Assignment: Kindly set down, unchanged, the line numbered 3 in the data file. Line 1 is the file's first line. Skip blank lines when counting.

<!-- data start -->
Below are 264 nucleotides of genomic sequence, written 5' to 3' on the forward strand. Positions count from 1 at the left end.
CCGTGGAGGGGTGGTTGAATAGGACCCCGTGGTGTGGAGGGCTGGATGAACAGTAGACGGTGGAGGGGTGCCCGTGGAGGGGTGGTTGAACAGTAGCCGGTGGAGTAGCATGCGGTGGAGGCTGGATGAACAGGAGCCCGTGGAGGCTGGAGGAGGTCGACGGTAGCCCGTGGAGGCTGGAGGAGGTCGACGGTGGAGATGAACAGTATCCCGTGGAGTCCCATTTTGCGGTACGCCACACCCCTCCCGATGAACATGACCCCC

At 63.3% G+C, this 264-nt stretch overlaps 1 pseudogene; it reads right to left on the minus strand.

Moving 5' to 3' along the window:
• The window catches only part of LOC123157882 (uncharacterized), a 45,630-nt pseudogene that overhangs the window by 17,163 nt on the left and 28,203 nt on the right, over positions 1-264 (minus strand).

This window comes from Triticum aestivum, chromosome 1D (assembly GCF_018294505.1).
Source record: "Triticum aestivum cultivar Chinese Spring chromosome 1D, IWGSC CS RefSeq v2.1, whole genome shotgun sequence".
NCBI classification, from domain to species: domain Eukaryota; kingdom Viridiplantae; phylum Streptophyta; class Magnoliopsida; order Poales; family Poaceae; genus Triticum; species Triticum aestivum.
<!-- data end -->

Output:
At 63.3% G+C, this 264-nt stretch overlaps 1 pseudogene; it reads right to left on the minus strand.